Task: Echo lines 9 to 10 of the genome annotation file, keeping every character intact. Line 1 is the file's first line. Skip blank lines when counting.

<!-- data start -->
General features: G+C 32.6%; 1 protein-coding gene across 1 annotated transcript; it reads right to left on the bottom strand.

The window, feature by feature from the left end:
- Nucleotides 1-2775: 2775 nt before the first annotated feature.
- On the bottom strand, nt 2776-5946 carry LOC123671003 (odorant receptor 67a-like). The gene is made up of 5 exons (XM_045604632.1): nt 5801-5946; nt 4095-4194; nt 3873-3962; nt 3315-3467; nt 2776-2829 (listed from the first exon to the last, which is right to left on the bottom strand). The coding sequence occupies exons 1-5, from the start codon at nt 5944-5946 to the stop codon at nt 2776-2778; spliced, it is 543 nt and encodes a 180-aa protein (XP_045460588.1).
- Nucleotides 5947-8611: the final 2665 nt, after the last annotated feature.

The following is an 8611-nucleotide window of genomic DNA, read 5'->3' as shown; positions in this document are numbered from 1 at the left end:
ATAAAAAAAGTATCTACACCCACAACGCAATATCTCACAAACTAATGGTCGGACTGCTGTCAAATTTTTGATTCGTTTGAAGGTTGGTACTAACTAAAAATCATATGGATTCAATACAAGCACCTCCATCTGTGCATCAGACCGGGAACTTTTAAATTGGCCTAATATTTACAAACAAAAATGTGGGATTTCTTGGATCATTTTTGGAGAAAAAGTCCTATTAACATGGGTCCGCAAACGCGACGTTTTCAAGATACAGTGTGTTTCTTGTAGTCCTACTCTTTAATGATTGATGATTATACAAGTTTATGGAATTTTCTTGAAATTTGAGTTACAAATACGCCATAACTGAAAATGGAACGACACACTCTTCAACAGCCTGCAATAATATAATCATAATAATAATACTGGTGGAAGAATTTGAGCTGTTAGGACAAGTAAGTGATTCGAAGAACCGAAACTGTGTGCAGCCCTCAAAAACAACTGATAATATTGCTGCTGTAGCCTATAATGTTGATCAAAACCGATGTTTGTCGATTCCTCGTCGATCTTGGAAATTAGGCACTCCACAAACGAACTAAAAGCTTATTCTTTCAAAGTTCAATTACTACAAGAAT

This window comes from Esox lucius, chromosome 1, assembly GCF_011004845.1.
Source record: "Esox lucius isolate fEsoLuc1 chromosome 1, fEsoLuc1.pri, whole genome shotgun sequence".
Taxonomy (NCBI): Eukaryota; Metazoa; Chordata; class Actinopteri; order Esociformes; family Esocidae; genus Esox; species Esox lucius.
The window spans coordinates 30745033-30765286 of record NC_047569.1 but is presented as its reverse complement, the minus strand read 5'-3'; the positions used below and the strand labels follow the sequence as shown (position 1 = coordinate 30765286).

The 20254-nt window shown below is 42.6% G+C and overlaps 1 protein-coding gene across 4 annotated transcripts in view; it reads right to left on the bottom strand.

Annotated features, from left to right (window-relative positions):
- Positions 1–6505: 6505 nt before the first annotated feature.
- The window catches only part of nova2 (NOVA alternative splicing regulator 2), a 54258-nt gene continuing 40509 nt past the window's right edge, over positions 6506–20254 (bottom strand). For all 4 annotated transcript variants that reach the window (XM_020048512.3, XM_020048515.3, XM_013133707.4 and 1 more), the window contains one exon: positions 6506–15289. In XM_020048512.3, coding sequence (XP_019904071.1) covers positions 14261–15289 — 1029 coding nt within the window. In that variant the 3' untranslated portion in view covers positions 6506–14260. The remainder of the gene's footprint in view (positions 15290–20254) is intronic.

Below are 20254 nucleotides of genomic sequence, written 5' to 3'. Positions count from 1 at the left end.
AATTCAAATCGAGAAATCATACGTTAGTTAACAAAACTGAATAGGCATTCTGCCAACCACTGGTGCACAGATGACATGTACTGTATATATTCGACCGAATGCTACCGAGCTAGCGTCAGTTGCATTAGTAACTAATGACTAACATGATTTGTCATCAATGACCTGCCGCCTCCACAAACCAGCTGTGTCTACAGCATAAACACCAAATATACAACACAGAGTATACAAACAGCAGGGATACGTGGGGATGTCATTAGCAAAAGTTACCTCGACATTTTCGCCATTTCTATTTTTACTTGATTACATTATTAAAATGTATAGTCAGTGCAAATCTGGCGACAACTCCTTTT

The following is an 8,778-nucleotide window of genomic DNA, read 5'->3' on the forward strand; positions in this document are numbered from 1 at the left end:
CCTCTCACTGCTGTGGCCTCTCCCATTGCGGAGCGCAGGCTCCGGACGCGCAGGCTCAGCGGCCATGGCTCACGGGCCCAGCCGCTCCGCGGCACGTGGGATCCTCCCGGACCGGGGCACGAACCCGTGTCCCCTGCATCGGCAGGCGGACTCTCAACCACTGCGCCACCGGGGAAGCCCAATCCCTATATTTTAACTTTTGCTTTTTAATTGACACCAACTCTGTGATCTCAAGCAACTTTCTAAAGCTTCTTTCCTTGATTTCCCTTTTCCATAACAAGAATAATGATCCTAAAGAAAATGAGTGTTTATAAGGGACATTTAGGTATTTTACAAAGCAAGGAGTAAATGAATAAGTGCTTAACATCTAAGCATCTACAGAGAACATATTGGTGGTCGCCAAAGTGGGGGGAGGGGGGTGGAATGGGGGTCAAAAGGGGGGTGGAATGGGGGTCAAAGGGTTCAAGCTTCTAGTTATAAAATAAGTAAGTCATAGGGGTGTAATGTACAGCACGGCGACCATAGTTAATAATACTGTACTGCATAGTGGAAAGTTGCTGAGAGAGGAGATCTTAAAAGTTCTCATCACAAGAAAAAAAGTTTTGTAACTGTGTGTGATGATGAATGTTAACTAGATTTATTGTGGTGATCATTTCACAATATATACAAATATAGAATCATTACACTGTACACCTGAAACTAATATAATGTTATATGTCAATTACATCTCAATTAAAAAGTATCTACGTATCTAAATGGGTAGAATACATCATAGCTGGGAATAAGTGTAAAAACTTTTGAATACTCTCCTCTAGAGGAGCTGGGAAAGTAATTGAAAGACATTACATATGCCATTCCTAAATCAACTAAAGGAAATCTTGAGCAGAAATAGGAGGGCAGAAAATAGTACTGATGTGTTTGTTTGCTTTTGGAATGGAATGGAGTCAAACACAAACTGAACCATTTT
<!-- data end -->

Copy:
Source record: "Esox lucius isolate fEsoLuc1 chromosome 1, fEsoLuc1.pri, whole genome shotgun sequence".
Taxonomy (NCBI): Eukaryota; Metazoa; Chordata; class Actinopteri; order Esociformes; family Esocidae; genus Esox; species Esox lucius.